The recent news of Nortel's prolonged theft of intellectual property broke just after the release of M-Trends: An Evolving Threat. It served to underscore what we'd been observing (fellow M-Unition blogger Helena Brito wrote about our take on the news here).
M-Trend #4 states that: organizations are buying and selling compromise during merger & acquisition activity. We observed a significant percentage of incidents we responded to last year were discovered either (1) after the acquiring organization had integrated a smaller organization into its network or were (2) discovered during the due diligence process, before the organizations' networks were connected.
Since we published M-Trends: An Evolving Threat, I have received a lot of questions about how this early detection (prior to integration of networks) actually works. How is it that many companies do not know they themselves are breached, and yet the organization that is acquiring them can detect these advanced targeted threats when their networks are connected.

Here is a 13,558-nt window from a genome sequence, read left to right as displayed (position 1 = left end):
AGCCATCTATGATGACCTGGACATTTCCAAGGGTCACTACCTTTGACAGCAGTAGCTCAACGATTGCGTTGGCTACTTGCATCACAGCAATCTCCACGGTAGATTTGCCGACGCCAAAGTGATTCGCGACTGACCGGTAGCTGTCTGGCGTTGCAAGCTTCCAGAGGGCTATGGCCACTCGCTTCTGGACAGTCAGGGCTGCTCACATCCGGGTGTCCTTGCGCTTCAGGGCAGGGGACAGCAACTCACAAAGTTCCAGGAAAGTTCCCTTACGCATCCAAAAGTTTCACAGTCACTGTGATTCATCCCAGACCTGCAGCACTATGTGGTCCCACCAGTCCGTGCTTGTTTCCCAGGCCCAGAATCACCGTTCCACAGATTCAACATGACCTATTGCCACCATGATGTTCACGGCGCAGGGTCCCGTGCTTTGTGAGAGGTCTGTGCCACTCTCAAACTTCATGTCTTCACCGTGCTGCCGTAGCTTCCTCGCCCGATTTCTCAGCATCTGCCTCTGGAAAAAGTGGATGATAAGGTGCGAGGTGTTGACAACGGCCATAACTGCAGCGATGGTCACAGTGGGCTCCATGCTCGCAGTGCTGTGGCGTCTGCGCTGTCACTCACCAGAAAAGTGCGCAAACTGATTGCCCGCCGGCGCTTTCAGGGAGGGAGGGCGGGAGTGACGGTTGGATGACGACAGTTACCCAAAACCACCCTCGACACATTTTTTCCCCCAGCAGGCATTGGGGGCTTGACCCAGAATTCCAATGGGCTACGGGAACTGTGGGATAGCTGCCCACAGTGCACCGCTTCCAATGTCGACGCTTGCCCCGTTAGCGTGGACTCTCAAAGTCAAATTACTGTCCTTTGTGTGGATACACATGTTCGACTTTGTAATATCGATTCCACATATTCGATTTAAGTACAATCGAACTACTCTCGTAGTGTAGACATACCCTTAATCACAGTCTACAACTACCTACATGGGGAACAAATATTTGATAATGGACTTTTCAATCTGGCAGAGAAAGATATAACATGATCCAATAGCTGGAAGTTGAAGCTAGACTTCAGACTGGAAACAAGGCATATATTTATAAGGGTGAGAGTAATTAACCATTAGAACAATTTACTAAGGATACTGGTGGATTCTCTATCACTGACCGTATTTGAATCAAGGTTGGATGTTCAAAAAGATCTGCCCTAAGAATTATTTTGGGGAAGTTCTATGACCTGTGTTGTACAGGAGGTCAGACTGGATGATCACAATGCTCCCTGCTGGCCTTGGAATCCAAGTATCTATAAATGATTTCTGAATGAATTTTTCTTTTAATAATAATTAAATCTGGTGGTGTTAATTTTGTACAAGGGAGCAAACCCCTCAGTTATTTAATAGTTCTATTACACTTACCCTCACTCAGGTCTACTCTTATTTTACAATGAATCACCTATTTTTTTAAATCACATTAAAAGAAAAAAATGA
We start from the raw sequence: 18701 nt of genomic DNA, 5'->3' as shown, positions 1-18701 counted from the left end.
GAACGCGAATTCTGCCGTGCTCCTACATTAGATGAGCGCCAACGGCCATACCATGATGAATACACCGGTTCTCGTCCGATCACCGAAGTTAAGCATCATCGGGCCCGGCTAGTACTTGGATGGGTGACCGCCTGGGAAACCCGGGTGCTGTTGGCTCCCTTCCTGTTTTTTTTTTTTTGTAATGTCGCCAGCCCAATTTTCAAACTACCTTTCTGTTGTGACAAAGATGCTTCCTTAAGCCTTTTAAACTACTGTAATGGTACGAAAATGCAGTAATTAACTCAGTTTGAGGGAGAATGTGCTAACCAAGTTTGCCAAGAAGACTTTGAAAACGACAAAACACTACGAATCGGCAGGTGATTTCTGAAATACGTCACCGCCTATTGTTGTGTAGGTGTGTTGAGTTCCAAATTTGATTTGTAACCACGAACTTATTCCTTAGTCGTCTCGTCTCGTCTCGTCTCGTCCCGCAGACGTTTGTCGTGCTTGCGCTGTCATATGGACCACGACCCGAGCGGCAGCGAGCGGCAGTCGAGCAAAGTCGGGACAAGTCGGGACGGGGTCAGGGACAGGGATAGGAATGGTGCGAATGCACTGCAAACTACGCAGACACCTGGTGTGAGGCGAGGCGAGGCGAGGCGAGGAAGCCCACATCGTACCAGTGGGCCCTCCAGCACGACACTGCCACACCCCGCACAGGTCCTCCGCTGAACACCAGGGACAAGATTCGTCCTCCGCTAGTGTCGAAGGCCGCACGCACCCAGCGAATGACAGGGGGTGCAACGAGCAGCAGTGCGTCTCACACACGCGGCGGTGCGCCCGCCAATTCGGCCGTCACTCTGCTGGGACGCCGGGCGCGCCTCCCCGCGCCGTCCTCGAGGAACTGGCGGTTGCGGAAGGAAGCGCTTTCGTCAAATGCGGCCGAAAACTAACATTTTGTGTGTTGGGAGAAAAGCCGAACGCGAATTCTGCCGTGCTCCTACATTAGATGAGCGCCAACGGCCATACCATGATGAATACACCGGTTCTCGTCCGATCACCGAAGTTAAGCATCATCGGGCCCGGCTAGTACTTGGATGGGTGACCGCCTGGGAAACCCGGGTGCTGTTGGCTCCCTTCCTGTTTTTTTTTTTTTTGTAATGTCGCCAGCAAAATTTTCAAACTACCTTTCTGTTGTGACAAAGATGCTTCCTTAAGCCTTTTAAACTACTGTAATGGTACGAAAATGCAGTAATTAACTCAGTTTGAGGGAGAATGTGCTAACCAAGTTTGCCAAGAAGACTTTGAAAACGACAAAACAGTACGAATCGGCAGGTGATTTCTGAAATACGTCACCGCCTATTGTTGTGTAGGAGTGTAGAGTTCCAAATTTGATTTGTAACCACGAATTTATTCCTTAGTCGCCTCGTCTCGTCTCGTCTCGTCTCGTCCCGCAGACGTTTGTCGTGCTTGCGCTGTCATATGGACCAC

Although it is not fun, practice makes perfect. That is, the organizations who are finding compromise in acquisitions are those who have been at this the longest. That makes intuitive sense. However, there are a few things that every organization can do to improve its chances of detecting compromise during an M&A process.
One technique is integrating security checks into the due diligence process. As Richard Bejtlich, chief security officer at Mandiant, often says, we must make detection part of a business process, not a one-time event.There is a lot to say about this, and frankly it is an uphill battle for many information security teams to tell lawyers how to do M&A, so let us assume that you are dealing with networks that are already connected.
In this case, it's critical to get all traffic from the newly integrated organization flowing through designated, approved connection points, monitor each choke point, and apply good intelligence to the traffic you see. It is easier said than done, but monitoring such traffic and applying the latest intelligence to it is something that Mandiant's MCIRT Managed Defense Solution excels at.